All rock music artists, every one of them, have had to deal with harsh criticism.
Even in light of huge commercial success, some bands get raked over the coals by critics who have decided they Just. Don’t. Like. Them. Led Zeppelin famously faced this. So have Justin Bieber, and Madonna, and Nirvana, and U2. God knows The Beatles certainly faced this, particularly when they first appeared and upended popular music.
And that’s okay.
The response to art of all kinds — music, painting, theater, sculpture, literature — is subjective. It’s created, and when it’s put out there for public consumption, it’s liked by some and disliked by others. More accurately, there are those who love it, or like it, or are ambivalent about it, or dislike it, or hate it. That’s just the way it is. It elicits an emotional response, or it doesn’t. There’s no accounting for different tastes.
But let’s examine the rather unusual case of one Billy Joel.
Born in the Bronx and raised on Long Island, Joel has been a loyal New York guy all his life, a composer of some of the most recognizable melodies of the 1970s and 1980s, and a guy who has sold upwards of 150 million records and still sells out Madison Square Garden shows every month for the past six years (until the pandemic). He is beloved by many millions of fans across multiple generations. And yet, through the years, he has had to cope with some of the most scathing critical derision of any artist of his time.
Consider, for example, this withering summary of Joel’s music from a 2019 piece by Jonah Mendelson in The Michigan Daily: “It is the Applebee’s of pop music, a tepid, microwaved repackaging of actual musical expression, and it deserves little more than contempt.”
Even more difficult to swallow is this brutal 2009 assessment by Ron Rosenbaum in a Slate essay entitled “The Awfulness of Billy Joel, Explained”: “He thinks people can’t stand him because he dresses wrong or doesn’t look right. Billy Joel, they can’t stand you because of your music; because of your stupid, smug attitude; because of the way you ripped off your betters to produce music that rarely reaches the level even of mediocrity. You could dress completely au courant and people would still loathe your lame lyrics. It’s not that they dislike anything exterior about you. They dislike you because of who you really are inside. They dislike you for being you. At a certain point, consistent, aggressive badness justifies profound hostility. They hate you just the way you are.”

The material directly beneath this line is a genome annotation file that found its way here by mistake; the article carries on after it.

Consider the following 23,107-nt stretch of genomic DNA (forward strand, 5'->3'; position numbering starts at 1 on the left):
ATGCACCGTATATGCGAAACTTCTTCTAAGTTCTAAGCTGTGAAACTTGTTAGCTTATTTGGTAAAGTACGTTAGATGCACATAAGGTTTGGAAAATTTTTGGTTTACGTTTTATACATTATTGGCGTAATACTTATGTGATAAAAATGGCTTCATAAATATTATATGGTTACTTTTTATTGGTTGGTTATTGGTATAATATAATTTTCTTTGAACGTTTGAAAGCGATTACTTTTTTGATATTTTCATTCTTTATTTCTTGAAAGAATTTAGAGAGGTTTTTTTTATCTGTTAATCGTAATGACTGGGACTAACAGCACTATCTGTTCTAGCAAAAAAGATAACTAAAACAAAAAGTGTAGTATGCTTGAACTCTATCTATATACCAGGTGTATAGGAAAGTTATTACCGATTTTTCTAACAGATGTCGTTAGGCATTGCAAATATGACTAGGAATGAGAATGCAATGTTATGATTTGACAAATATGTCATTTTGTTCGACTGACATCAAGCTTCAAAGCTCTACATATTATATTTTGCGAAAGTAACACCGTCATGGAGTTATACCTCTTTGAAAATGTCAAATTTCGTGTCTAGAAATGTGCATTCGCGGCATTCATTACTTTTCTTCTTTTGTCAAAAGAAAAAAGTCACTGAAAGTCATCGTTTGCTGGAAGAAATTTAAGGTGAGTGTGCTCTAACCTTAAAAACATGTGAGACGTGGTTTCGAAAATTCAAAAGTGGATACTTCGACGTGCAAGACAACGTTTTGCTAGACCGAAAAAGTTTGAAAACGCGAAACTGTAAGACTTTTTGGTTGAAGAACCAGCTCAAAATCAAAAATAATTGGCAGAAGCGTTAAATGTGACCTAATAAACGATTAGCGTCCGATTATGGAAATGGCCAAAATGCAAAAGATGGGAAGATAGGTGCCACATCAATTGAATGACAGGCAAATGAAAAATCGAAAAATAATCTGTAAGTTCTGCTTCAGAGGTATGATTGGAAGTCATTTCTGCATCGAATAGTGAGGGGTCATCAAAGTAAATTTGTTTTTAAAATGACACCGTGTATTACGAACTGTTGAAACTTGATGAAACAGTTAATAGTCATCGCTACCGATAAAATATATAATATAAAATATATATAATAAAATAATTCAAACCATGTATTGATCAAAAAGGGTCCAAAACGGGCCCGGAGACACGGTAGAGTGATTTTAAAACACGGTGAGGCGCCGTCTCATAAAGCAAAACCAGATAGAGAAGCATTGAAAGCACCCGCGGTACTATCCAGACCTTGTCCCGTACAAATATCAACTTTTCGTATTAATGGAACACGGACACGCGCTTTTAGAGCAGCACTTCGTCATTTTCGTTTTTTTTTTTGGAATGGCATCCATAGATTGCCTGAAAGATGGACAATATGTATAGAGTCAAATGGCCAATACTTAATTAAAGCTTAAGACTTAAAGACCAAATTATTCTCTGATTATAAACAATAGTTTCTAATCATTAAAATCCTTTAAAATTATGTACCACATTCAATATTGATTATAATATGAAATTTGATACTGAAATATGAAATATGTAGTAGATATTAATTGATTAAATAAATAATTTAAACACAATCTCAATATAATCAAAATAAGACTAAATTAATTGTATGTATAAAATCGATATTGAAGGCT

This is the kind of “criticism” that is little more than what they call a “hatchet job,” a cruel vivisection of not so much the music but the man himself. It’s not constructive in any way, and says more about Rosenbaum’s shortcoming as a writer of critiques than about Joel or his oeuvre.
It gives credence to Joel’s propensity at various times in his career to cry foul. Despite being advised by contemporaries to let it go and not make a fuss, Joel has complained publicly throughout the decades about what he sees as unfair treatment. One time in concert, he read from a blistering review of the previous night’s show, then tore it up into little pieces. The adoring crowd went wild, of course, but it showed his thin skin in a business that requires a much tougher facade.
Me, I like Billy Joel. I truly love certain tracks, and while I agree he has more than a few duds in his catalog, he has shown a phenomenal musical talent for composing immaculate pop songs that deserve our admiration and respect. He released 12 studio albums of original material between 1971 and 1993, and every one has at least two and as many as a half-dozen songs that, to my ears, belong in the Songwriters Hall of Fame.
My friend Irwin, a professional musician and extraordinary keyboard player, sums up Joel’s skills this way: “I see him as one of the greatest songwriters of all time. There has been no greater melodist since the pre-rock songwriter. His chord changes and stylistic concepts are wonderful. He has the diversity of a chameleon, but with originality. He writes great hooks, a perfect combination of music and words. Take ‘Uptown Girl’ — the same note three times and an instantly evocative two words. That sort of simplicity is much harder than writing fancy shit.”